Police on Thursday shut down one fertility clinic. They said the New Life IVF Clinic, located in a Bangkok high-rise building, was not licensed.

    Online information on the clinic’s website, now removed, stated that the cost of a basic surrogacy service started at $30,000 - less than a third of what it would cost in the United States.

    Costs in Thailand can soar to $50,000 for those requiring the donation of an egg.

    Another clinic, the All IVF Center, was forced to close last week.

    Critics have termed these clinics “baby factories.”

    Authorities say they suspect one of the clinic’s clients was a wealthy Japanese businessman listed on 15 birth certificates as the father of babies born to surrogate mothers in Thailand.

    Some of the babies have been taken out of Thailand and their apparent genetic father, 24-year-old Mitsutoki Shigeta, flew out of the country recently.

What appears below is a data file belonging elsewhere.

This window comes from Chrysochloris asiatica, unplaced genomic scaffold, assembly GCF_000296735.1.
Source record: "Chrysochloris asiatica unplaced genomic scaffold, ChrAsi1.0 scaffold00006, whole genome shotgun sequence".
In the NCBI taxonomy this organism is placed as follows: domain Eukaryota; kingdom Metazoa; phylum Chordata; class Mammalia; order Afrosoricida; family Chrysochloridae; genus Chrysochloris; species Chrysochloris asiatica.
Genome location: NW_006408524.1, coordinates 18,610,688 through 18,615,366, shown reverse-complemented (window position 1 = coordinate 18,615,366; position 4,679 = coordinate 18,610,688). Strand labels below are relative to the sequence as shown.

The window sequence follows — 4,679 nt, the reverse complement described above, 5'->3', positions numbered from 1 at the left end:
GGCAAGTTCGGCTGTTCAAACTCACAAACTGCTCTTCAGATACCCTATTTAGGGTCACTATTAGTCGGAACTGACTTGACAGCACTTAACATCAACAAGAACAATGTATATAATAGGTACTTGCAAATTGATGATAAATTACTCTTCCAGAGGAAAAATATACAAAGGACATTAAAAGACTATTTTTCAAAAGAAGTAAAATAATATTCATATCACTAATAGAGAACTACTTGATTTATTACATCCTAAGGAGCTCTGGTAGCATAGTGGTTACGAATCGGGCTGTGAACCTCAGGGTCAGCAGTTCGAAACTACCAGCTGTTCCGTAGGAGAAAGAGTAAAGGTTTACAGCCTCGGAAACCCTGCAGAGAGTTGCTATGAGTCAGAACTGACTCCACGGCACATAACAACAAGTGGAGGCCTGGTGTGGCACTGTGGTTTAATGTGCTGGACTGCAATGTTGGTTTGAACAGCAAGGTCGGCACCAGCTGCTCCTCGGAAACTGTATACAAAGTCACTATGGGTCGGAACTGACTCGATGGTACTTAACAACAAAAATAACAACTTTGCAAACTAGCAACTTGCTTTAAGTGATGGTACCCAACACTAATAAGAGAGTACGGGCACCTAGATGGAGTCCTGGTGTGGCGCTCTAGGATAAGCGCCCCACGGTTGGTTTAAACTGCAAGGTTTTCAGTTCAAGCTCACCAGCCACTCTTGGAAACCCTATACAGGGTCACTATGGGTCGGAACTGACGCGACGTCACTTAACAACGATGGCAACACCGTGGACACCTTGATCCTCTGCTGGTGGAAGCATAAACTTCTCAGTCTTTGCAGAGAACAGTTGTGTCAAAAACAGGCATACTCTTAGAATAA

The co-founder of one fertility center, Mariam Kukunashvili, is quoted by the Bangkok Post as saying she turned away Shigeta after providing for him two surrogate mothers simultaneously because “he wanted more and more babies.”

    Authorities say they have informed Shigeta’s lawyer that they desire to speak with the Hong Kong-based Japanese entrepreneur, although he has not been charged with any crime.

    Media reports here says police want to question Shigeta as part of their probe into possible trafficking of children.

    Meanwhile, two doctors are under scrutiny by the Medical Council of Thailand for involvement in a highly publicized case involving a boy born with Down syndrome. His Thai birth mother accuses the Australian surrogate parents of abandoning the boy but taking home the child’s twin sister, who was born healthy.

    The children’s biological father, David Farnell, a convicted child sex offender, and his wife, Wendy, have contradicted the birth mother’s version of events. The Australian couple says doctors stated that the boy, known as Gammy, had a congenital heart condition and would not survive.